Assisted living is a wonderful option for older adults who need some hands-on care or reminders in order to stay healthy. Seniors living with chronic medical conditions, a long or confusing list of regular medications, or some mobility issues may find that assisted living offers the perfect blend of independence and access to caregivers available to lend a hand when needed. For family members, assisted living communities can offer peace of mind when it comes to safety. All in all, assisted living benefits seniors and the family members who love them.
Care planning for your aging parents can be an emotional minefield. The people who have cared for you for much of your life now need care themselves. This can reopen childhood wounds, spur thoughts of your own mortality, and even be a source of resentment. Yet caregiving can also be profoundly rewarding. It’s a chance to give back to the parents who have given you so much. Or, if your relationship with your parents has always been conflicted—or downright problematic—caregiving may be a shot at redemption. You don’t have to do it all at once, and you don’t have to be perfect. You need only take it one day at a time. Here’s how to begin the care-planning process for your aging parents.
The Boomer generation has made a difference in each market they have entered, and senior living is no exception. Thanks to Boomers being specific about what they want senior living to look like—active, healthy, and fun—senior living communities no longer feel like clinical settings. Instead, senior living communities are vibrant and beautiful, with amenities that many people only experience during expensive hotel stays.
If it is time for you or your aging loved one to make a positive change in living arrangements, independent living is a wonderful option. Once you find the right fit, you will be surprised at the benefits you or your loved one will begin seeing right away.
Our relationships make us who we are. They inspire us, comfort us, and occasionally challenge us. We need our relationships more than ever as we age, yet about 40 percent of seniors report feeling lonely. Loneliness can lead to depression, sleep problems, and worsening health. One study found that the dangers of loneliness were as bad as smoking 15 cigarettes a day. Strong relationships are the solution, but sustaining these relationships can be difficult—especially if your loved ones live far away or enjoy activities you’re no longer able to do.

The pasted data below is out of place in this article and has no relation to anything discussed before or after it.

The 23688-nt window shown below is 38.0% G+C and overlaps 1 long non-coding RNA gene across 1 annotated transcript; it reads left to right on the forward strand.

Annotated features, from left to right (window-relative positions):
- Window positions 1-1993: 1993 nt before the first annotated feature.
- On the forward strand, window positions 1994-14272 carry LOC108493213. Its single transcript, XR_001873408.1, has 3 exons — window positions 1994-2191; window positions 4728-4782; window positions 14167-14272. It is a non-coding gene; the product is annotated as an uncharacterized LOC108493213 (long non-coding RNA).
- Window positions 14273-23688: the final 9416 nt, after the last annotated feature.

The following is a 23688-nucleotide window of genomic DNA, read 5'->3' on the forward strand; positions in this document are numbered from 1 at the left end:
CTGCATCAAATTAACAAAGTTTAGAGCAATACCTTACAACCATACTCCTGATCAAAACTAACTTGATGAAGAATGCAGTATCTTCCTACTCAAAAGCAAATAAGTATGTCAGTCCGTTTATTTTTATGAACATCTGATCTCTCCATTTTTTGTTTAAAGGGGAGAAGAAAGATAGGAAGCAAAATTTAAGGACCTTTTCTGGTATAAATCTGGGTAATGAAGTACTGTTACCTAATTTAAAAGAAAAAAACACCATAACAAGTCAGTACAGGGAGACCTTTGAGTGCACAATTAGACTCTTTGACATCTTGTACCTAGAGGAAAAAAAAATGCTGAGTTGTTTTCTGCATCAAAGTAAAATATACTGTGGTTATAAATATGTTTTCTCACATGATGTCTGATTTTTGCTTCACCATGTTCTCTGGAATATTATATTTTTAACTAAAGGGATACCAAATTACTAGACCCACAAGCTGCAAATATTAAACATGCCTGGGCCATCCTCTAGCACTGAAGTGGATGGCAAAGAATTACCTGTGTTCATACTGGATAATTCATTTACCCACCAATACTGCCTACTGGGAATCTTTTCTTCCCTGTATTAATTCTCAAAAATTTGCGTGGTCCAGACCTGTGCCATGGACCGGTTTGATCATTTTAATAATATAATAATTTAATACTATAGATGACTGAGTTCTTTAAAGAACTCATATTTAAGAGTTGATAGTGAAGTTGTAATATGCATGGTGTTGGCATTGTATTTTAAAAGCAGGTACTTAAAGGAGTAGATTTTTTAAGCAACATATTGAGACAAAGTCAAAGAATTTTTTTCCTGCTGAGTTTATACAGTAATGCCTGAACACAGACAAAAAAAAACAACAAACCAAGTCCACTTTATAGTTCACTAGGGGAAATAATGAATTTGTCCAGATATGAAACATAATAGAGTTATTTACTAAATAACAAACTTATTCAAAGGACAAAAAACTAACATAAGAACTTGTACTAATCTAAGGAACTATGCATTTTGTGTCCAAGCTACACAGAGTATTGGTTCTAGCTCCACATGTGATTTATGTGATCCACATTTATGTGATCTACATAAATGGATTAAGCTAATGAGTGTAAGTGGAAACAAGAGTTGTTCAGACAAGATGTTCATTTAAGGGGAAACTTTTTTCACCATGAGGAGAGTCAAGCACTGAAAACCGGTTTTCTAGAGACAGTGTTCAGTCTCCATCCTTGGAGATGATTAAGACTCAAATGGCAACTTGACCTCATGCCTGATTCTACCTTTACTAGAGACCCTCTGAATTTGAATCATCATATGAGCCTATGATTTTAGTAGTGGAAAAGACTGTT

Don’t give up. The right family activities are fun for everyone, from perennially bored kids to stressed adults. These fun activities for seniors are great for the whole family:
Senior living communities have evolved drastically over the past few decades. While new features such as spas, swimming pools, and cutting-edge technology make senior living more appealing, it can also muddy the waters when trying to find a solution for yourself or your aging loved one. If you find yourself feeling frustrated or overwhelmed when searching for a senior living community that meets the needs of you or your loved one, you are not alone.
Without previous experience searching for a senior living community, you can easily get overwhelmed by all of the available information. Fortunately, you have many options to choose from—you just have to know where to start.
Alzheimer’s is a form of dementia, but it’s not the only type. Getting an accurate diagnosis can help you support your loved one, anticipate likely changes and ensure you choose the right level of care. The right diagnosis begins with a trip to a doctor you trust and usually requires a referral to a neurologist. Here’s how to understand the distinction between Alzheimer’s and other dementias.
Your retirement years are full of important decisions, including when (or if) you should move into a senior living community. Fortunately, senior communities are different from what your parents or grandparents experienced. The industry has evolved significantly, thanks to the expanding suggestions and lifestyle of the very active Baby Boomer generations. These days, senior living communities feature amenities that are more like a resort hotel than a clinical hospital.
According to the Alzheimer’s Association, 1 in 3 seniors die with some form of dementia. The longer a person lives, the more vulnerable his or her brain becomes to dementia. So the frustrating reality is that a senior who lives a long and healthy life may ultimately need dementia care.
Your loved one has made the decision to move into an assisted living community. More likely than not, you were actively involved in that decision-making process, and both of you are looking forward to having the additional assistance that will give you peace of mind for your loved one’s safety and socialization. However, even with all the excitement of moving into a new space, it is common for your loved one to experience some worries upon transition.